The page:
Highgarden

Details on the design and layout of Highgarden itself is not as well-defined within the books as somewhere like The Eyrie, and this tends to leave matters open to interpretation in terms of look and feel.  Bandor Tyrell has opted for a look that has echoes of a romanticised Arthurian period (think BBC’s Merlin series, or Le Morte d’Arthur), with the castle having something of a French / German fortified château / schloss look combined with the more traditional curtain walls and round-towered gatehouses more often associated with medieval times. In this, the look of the castle reflects the high chivalric and romantic ideals personified by the Tyrells herein as well as presenting an environment entirely in keeping with G.R.R. Martin’s vision of Westeros as a whole.

Within the curtain walls sits a small town, complete with sept, bathhouse and housing for some of the members of the Game of Thrones Roleplay group. During the personal tour he kindly volunteered to give me, Bandor explained that the housing, when available, is offered free to group members. The town also continues beyond the walls, where the “small folk” – peasants and farmers to you and me – live and work and where the local brothel resides.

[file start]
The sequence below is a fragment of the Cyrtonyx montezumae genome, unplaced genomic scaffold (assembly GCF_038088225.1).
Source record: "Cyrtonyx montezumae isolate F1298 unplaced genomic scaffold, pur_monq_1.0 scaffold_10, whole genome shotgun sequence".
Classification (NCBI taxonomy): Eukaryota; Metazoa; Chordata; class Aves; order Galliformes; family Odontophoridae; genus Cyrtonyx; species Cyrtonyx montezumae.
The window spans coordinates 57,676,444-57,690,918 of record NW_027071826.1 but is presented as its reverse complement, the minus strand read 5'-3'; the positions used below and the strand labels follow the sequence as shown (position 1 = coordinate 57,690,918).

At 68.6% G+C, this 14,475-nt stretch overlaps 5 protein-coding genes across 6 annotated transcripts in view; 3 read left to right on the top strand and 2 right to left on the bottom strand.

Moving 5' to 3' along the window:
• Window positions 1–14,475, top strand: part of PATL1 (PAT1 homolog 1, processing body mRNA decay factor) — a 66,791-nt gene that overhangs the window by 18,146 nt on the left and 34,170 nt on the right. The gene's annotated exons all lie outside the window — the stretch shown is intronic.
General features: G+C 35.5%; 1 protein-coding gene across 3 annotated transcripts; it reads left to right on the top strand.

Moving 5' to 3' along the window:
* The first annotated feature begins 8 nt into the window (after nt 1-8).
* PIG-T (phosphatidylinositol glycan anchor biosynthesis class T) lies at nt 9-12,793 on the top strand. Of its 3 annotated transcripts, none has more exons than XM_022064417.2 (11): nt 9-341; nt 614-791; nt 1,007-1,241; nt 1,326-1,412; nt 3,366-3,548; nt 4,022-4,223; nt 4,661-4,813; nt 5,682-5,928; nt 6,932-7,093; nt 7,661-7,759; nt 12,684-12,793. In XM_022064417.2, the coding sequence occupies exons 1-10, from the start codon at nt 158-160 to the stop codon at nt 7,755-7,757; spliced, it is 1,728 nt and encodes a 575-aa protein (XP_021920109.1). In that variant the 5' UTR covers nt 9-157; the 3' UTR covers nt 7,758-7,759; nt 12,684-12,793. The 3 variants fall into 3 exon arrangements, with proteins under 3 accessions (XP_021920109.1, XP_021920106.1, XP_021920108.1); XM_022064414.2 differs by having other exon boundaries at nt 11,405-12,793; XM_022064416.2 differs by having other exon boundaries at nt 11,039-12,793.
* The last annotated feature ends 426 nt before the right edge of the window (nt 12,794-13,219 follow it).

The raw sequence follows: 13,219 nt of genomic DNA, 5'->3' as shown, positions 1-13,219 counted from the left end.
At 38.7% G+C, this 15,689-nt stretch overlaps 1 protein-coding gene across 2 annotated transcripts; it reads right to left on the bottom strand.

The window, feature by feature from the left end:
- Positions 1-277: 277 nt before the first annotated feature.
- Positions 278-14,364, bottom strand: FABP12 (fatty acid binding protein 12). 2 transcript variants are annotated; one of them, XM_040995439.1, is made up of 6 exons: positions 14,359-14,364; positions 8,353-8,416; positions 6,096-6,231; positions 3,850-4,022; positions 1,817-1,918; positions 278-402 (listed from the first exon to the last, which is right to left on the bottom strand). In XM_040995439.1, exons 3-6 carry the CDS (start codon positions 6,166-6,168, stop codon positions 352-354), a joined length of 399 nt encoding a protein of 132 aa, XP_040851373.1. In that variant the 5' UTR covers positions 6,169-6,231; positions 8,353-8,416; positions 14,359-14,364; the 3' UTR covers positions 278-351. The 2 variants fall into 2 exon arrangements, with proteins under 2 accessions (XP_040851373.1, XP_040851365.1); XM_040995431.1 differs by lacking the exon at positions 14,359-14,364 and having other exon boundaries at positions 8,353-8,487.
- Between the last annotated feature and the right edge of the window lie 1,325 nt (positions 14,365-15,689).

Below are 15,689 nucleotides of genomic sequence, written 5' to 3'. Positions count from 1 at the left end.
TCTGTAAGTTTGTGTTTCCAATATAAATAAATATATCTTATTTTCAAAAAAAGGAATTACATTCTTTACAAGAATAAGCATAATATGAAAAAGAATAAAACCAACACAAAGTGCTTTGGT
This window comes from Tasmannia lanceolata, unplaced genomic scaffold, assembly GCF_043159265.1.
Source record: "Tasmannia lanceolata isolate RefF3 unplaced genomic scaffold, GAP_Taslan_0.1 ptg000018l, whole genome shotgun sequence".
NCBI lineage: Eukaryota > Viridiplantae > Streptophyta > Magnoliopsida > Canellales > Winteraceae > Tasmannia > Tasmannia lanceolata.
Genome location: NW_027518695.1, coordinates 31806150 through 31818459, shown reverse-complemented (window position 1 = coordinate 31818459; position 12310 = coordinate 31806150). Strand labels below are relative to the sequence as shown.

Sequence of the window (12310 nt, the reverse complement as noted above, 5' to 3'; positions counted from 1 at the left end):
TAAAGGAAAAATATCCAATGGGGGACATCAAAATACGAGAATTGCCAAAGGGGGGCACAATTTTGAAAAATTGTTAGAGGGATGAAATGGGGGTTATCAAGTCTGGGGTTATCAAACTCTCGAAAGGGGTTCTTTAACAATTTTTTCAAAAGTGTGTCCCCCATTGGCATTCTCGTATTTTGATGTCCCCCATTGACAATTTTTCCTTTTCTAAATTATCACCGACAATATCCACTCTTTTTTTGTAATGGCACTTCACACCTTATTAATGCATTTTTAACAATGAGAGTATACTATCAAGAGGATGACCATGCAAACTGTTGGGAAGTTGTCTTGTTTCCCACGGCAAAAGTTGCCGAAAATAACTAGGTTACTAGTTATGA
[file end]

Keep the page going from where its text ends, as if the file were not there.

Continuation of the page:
The brothel underlines the fact that role-play here mirrors the lifestyles found within the books; while outright nudity or public lewdness for the sake of it is not welcomed, role-play that remains true to the overall themes and ideals of Martin’s world is allowed (and sometimes encouraged!) and this can involve a degree of bawdy goings-on in some public spaces; hence the regions – as with Mountains of the Moon – are rated Adult.

This open nature of role-play here allows many other elements found within Martin’s novels to be played-out as well. Political intrigue, treachery, false alliances – all have their place and serve to make matters all the more – interesting – for those immersing themselves in the role-play.

The lists